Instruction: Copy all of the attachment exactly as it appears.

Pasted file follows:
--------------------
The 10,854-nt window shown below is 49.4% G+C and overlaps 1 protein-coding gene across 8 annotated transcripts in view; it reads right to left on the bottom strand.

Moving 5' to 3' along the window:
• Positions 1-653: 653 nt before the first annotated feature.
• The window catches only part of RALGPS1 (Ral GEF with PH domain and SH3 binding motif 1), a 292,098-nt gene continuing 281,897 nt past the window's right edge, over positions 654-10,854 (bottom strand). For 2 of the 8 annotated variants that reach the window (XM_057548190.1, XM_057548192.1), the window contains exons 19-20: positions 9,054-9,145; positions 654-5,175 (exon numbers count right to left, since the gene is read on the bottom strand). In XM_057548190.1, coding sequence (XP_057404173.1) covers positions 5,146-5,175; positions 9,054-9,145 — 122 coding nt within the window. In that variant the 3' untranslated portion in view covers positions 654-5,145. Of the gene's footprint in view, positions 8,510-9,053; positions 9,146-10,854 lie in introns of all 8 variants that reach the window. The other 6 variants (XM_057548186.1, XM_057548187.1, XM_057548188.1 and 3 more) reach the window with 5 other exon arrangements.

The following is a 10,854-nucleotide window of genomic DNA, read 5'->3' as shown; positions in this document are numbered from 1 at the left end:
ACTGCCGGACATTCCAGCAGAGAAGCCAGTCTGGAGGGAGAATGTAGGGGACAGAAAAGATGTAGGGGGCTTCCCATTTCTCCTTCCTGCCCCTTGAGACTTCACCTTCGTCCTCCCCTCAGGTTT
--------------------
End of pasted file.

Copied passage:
The 10,854-nt window shown below is 49.4% G+C and overlaps 1 protein-coding gene across 8 annotated transcripts in view; it reads right to left on the bottom strand.

Moving 5' to 3' along the window:
• Positions 1-653: 653 nt before the first annotated feature.
• The window catches only part of RALGPS1 (Ral GEF with PH domain and SH3 binding motif 1), a 292,098-nt gene continuing 281,897 nt past the window's right edge, over positions 654-10,854 (bottom strand). For 2 of the 8 annotated variants that reach the window (XM_057548190.1, XM_057548192.1), the window contains exons 19-20: positions 9,054-9,145; positions 654-5,175 (exon numbers count right to left, since the gene is read on the bottom strand). In XM_057548190.1, coding sequence (XP_057404173.1) covers positions 5,146-5,175; positions 9,054-9,145 — 122 coding nt within the window. In that variant the 3' untranslated portion in view covers positions 654-5,145. Of the gene's footprint in view, positions 8,510-9,053; positions 9,146-10,854 lie in introns of all 8 variants that reach the window. The other 6 variants (XM_057548186.1, XM_057548187.1, XM_057548188.1 and 3 more) reach the window with 5 other exon arrangements.

The following is a 10,854-nucleotide window of genomic DNA, read 5'->3' as shown; positions in this document are numbered from 1 at the left end:
ACTGCCGGACATTCCAGCAGAGAAGCCAGTCTGGAGGGAGAATGTAGGGGACAGAAAAGATGTAGGGGGCTTCCCATTTCTCCTTCCTGCCCCTTGAGACTTCACCTTCGTCCTCCCCTCAGGTTT